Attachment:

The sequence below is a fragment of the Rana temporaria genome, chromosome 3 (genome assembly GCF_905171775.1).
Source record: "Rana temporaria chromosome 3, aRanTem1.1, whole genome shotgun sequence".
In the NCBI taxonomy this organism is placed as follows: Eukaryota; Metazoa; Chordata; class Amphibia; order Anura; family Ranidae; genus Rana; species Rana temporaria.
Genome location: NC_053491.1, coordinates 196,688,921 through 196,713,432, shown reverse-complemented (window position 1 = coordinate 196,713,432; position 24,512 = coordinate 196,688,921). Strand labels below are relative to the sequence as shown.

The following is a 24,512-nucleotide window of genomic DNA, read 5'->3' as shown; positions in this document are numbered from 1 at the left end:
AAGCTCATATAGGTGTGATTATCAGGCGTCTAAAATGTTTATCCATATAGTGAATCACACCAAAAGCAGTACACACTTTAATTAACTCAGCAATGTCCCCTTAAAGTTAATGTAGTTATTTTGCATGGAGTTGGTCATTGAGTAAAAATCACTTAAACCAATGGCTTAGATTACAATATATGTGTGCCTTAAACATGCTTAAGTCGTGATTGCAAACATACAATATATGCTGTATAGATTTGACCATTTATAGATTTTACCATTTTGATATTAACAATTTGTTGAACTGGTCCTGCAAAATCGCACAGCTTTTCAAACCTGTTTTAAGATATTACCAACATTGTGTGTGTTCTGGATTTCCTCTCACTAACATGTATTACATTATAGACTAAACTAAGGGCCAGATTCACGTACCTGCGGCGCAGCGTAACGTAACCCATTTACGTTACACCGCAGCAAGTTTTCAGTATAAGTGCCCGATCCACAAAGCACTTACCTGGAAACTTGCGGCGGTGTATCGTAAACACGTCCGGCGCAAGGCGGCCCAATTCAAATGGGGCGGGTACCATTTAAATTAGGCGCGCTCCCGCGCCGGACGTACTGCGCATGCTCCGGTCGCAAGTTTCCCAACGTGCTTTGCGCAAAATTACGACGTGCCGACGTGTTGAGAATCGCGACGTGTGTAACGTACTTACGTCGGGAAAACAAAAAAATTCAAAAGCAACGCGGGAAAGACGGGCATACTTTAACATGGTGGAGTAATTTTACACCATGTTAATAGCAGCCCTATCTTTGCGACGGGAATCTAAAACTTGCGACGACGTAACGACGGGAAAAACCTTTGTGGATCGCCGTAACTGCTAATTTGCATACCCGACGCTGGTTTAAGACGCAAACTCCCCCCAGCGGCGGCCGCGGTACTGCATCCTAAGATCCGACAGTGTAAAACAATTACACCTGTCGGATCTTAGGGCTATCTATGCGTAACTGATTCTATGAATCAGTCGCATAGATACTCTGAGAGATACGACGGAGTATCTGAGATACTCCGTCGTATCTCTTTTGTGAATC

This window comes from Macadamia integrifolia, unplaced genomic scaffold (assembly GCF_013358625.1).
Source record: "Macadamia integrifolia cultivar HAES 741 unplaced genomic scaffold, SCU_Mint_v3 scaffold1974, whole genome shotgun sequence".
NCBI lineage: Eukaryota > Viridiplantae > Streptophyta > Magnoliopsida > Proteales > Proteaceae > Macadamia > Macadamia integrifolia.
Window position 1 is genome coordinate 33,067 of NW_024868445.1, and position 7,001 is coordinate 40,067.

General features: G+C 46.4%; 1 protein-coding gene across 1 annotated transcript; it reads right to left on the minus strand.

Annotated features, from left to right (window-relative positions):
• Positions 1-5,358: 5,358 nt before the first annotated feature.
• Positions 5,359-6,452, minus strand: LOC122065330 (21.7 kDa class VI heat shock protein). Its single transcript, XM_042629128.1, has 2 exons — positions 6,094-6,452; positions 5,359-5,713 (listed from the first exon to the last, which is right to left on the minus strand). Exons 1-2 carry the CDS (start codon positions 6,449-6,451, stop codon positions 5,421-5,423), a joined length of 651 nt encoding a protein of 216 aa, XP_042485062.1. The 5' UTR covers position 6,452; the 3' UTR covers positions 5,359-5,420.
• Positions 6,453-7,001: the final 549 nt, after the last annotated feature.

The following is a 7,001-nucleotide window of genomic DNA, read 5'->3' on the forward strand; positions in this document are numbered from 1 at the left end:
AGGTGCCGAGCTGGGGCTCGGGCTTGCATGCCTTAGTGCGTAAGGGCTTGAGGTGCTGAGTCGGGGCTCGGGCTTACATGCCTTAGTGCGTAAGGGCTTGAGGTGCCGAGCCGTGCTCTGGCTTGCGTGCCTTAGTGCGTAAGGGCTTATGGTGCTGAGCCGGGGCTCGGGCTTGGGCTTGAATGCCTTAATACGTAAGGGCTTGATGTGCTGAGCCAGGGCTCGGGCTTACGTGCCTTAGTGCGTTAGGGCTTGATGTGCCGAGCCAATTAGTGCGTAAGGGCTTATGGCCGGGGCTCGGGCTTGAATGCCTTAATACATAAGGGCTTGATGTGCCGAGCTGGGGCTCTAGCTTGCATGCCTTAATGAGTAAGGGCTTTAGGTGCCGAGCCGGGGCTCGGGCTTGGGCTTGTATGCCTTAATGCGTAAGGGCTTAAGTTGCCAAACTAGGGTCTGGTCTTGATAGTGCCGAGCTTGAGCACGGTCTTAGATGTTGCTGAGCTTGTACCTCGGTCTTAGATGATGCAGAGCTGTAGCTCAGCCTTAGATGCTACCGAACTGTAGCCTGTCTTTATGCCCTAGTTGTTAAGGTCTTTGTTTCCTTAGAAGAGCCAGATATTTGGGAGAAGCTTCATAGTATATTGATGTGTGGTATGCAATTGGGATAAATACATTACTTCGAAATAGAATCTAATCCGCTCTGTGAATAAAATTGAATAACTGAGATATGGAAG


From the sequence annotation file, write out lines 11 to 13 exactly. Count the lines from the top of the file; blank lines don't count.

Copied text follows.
General features: G+C 46.4%; 1 protein-coding gene across 1 annotated transcript; it reads right to left on the minus strand.

Annotated features, from left to right (window-relative positions):
• Positions 1-5,358: 5,358 nt before the first annotated feature.